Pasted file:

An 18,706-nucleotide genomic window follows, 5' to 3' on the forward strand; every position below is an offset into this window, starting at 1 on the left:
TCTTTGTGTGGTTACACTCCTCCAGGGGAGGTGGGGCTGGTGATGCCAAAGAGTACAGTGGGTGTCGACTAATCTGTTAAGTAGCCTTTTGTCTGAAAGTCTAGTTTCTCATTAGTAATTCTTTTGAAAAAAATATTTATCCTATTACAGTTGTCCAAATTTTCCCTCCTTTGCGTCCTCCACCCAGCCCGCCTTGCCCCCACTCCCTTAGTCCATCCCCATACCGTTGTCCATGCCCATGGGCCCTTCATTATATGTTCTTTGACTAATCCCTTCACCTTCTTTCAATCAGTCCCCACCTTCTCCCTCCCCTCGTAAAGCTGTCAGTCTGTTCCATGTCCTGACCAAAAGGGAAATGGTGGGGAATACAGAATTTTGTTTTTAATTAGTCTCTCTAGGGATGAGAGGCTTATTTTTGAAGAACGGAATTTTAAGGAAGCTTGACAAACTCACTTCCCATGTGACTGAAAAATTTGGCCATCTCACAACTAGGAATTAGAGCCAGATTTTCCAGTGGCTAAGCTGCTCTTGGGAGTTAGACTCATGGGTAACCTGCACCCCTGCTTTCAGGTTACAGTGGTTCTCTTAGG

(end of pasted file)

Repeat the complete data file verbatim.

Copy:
An 18,706-nucleotide genomic window follows, 5' to 3' on the forward strand; every position below is an offset into this window, starting at 1 on the left:
TCTTTGTGTGGTTACACTCCTCCAGGGGAGGTGGGGCTGGTGATGCCAAAGAGTACAGTGGGTGTCGACTAATCTGTTAAGTAGCCTTTTGTCTGAAAGTCTAGTTTCTCATTAGTAATTCTTTTGAAAAAAATATTTATCCTATTACAGTTGTCCAAATTTTCCCTCCTTTGCGTCCTCCACCCAGCCCGCCTTGCCCCCACTCCCTTAGTCCATCCCCATACCGTTGTCCATGCCCATGGGCCCTTCATTATATGTTCTTTGACTAATCCCTTCACCTTCTTTCAATCAGTCCCCACCTTCTCCCTCCCCTCGTAAAGCTGTCAGTCTGTTCCATGTCCTGACCAAAAGGGAAATGGTGGGGAATACAGAATTTTGTTTTTAATTAGTCTCTCTAGGGATGAGAGGCTTATTTTTGAAGAACGGAATTTTAAGGAAGCTTGACAAACTCACTTCCCATGTGACTGAAAAATTTGGCCATCTCACAACTAGGAATTAGAGCCAGATTTTCCAGTGGCTAAGCTGCTCTTGGGAGTTAGACTCATGGGTAACCTGCACCCCTGCTTTCAGGTTACAGTGGTTCTCTTAGG